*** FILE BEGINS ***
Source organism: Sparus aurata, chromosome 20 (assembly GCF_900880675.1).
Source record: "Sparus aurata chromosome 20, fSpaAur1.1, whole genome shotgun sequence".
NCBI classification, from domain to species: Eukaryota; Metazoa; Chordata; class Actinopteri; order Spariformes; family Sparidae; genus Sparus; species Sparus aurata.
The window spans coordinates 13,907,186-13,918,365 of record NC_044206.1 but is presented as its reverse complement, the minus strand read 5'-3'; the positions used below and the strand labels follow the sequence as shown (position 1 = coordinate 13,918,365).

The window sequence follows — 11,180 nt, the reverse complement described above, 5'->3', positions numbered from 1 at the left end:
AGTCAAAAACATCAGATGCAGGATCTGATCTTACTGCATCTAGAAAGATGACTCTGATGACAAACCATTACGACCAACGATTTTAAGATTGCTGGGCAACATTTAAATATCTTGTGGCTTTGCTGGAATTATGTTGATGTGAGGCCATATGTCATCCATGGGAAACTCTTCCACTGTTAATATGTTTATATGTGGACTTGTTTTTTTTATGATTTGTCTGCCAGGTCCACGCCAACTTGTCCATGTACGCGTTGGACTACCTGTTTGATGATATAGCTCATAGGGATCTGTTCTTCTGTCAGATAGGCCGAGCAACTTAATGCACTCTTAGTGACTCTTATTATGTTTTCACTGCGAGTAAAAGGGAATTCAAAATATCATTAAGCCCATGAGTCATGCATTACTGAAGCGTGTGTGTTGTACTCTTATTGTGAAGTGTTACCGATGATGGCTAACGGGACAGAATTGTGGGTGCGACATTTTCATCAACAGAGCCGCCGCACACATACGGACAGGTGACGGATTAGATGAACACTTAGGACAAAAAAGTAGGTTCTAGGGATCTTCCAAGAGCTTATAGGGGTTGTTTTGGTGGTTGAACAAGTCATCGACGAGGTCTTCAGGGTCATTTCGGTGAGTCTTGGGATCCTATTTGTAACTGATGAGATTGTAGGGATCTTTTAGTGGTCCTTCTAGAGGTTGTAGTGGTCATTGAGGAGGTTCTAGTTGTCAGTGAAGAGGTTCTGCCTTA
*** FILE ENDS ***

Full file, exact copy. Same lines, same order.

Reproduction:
Source organism: Sparus aurata, chromosome 20 (assembly GCF_900880675.1).
Source record: "Sparus aurata chromosome 20, fSpaAur1.1, whole genome shotgun sequence".
NCBI classification, from domain to species: Eukaryota; Metazoa; Chordata; class Actinopteri; order Spariformes; family Sparidae; genus Sparus; species Sparus aurata.
The window spans coordinates 13,907,186-13,918,365 of record NC_044206.1 but is presented as its reverse complement, the minus strand read 5'-3'; the positions used below and the strand labels follow the sequence as shown (position 1 = coordinate 13,918,365).

The window sequence follows — 11,180 nt, the reverse complement described above, 5'->3', positions numbered from 1 at the left end:
AGTCAAAAACATCAGATGCAGGATCTGATCTTACTGCATCTAGAAAGATGACTCTGATGACAAACCATTACGACCAACGATTTTAAGATTGCTGGGCAACATTTAAATATCTTGTGGCTTTGCTGGAATTATGTTGATGTGAGGCCATATGTCATCCATGGGAAACTCTTCCACTGTTAATATGTTTATATGTGGACTTGTTTTTTTTATGATTTGTCTGCCAGGTCCACGCCAACTTGTCCATGTACGCGTTGGACTACCTGTTTGATGATATAGCTCATAGGGATCTGTTCTTCTGTCAGATAGGCCGAGCAACTTAATGCACTCTTAGTGACTCTTATTATGTTTTCACTGCGAGTAAAAGGGAATTCAAAATATCATTAAGCCCATGAGTCATGCATTACTGAAGCGTGTGTGTTGTACTCTTATTGTGAAGTGTTACCGATGATGGCTAACGGGACAGAATTGTGGGTGCGACATTTTCATCAACAGAGCCGCCGCACACATACGGACAGGTGACGGATTAGATGAACACTTAGGACAAAAAAGTAGGTTCTAGGGATCTTCCAAGAGCTTATAGGGGTTGTTTTGGTGGTTGAACAAGTCATCGACGAGGTCTTCAGGGTCATTTCGGTGAGTCTTGGGATCCTATTTGTAACTGATGAGATTGTAGGGATCTTTTAGTGGTCCTTCTAGAGGTTGTAGTGGTCATTGAGGAGGTTCTAGTTGTCAGTGAAGAGGTTCTGCCTTA